NEW ORLEANS - "The world has always been a brutal place, and the only answer to that brutality is to have a dynamic spirituality."
Few knew the importance of spiritual faith better than famed civil rights activist Dr. Martin Luther King Jr. And for King's dear friend, U.S. Ambassador and former congressman Andrew Young, King's voice still speaks to him daily - even 49 years after King's tragic death.
April 4, 2017, marks the start of a yearlong commemoration of Dr. King's life and legacy, presented by the National Civil Rights Museum at the Lorraine Motel in Memphis where King was shot and killed on a balcony at 6:01 p.m.
WGNO-News with a Twist is participating in this special event by featuring historically relevant local content throughout the year.
We sat down with Young while he was in town for a recent appearance at the University of New Orleans.
Young is the former mayor of Atlanta who now serves as a U.S. ambassador to the United Nations, but he grew up in New Orleans and got his start as a pastor.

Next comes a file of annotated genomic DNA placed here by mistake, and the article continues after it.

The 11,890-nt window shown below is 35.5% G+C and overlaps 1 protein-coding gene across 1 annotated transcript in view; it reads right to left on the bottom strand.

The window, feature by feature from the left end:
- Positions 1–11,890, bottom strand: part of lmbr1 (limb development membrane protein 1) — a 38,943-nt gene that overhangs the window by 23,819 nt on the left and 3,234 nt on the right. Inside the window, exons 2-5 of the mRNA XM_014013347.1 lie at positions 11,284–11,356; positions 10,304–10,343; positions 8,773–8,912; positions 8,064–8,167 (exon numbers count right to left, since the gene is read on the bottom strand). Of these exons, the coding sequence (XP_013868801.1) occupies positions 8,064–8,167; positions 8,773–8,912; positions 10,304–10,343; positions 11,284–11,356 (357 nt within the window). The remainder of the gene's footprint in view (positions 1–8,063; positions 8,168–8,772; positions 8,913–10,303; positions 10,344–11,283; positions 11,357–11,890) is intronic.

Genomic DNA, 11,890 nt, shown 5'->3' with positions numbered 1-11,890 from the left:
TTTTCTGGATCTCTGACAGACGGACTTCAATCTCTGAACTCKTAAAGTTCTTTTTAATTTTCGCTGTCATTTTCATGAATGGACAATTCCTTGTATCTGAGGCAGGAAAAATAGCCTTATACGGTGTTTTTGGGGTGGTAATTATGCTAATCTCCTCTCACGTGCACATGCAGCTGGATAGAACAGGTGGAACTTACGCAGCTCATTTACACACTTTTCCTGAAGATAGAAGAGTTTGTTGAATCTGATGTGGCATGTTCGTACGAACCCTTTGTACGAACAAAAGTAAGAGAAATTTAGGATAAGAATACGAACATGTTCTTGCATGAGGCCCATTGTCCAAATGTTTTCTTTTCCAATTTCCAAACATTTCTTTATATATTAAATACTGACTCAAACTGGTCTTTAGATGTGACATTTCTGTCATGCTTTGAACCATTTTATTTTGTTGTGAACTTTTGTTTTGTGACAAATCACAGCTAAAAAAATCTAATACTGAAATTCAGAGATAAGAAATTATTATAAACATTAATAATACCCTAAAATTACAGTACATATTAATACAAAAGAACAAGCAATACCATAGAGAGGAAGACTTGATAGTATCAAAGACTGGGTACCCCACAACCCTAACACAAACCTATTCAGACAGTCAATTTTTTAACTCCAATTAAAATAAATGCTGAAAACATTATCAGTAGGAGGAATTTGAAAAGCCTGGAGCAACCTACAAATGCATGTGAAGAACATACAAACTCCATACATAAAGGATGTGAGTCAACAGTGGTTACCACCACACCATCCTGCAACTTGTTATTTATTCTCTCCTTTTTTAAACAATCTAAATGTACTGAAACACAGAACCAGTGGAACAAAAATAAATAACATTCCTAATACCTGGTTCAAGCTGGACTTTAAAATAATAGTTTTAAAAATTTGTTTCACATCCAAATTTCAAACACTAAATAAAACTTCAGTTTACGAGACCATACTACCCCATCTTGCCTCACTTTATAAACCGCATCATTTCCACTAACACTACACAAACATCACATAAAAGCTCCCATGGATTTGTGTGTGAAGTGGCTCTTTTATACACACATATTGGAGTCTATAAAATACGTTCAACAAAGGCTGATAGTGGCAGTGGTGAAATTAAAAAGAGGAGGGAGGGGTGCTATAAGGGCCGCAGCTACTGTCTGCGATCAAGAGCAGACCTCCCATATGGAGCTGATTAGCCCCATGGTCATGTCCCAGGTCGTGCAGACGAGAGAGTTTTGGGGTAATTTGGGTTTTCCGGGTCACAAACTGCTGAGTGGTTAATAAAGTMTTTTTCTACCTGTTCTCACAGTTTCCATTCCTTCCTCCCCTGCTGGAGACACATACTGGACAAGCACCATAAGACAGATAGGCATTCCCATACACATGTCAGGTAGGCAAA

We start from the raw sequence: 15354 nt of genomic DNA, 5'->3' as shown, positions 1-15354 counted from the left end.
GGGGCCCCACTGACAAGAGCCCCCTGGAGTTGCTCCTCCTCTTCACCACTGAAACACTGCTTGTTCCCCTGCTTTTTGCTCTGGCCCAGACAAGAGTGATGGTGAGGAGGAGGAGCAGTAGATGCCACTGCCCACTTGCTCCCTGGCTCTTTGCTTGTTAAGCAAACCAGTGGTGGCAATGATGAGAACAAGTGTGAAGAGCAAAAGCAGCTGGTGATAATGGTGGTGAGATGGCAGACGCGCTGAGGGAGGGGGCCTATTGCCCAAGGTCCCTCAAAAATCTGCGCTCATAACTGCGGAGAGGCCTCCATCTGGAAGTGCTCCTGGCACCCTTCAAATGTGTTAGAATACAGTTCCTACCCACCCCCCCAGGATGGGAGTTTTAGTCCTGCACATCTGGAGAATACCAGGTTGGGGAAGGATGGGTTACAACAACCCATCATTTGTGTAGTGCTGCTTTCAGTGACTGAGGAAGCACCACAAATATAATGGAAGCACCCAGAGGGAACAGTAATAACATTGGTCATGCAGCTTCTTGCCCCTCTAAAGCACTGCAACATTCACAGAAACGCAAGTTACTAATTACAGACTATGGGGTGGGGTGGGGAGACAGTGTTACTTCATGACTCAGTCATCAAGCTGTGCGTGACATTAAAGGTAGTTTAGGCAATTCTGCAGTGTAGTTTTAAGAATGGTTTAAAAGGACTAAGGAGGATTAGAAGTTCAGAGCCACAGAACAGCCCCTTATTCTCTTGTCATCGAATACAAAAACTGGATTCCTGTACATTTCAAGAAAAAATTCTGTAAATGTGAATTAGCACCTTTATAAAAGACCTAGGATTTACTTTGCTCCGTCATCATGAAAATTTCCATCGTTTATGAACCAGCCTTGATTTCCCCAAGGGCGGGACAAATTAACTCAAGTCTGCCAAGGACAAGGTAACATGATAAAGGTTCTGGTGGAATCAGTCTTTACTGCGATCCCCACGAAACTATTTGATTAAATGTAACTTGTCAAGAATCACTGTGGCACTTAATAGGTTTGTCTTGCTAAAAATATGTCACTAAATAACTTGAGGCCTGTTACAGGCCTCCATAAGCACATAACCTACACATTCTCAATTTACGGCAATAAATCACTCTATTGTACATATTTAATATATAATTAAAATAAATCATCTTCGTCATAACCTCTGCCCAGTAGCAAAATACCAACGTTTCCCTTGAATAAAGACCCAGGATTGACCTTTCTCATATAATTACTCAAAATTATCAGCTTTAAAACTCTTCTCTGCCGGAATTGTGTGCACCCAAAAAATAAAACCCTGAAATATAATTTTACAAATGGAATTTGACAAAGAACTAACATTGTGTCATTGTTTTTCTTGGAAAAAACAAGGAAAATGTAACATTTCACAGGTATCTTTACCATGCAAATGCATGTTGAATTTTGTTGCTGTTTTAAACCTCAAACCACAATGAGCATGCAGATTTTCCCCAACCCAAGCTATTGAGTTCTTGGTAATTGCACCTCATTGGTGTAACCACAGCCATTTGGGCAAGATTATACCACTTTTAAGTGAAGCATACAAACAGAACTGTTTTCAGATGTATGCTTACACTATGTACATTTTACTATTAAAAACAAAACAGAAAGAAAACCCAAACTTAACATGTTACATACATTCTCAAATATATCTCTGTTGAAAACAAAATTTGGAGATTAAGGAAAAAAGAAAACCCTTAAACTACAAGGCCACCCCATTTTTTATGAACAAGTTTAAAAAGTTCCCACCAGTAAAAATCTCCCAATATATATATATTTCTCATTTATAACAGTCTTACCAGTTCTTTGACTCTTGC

"New Orleans gave me one of the most exciting places on the planet to grow up," he recalled. "I went to Valena C. Jones School. Every month was black history month. We sang 'Lift Every Voice and Sing' as we sang the national anthem."
When he reflects on his time spent with King, he said he firmly believes that he "was left here to speak for him."
"I have never felt that Martin Luther King was dead," Young said.
Even today, at 85 years old, Young hears the voice of Brother Martin. And it's loud and clear.
"I hardly go a day without quoting something he taught me," he said.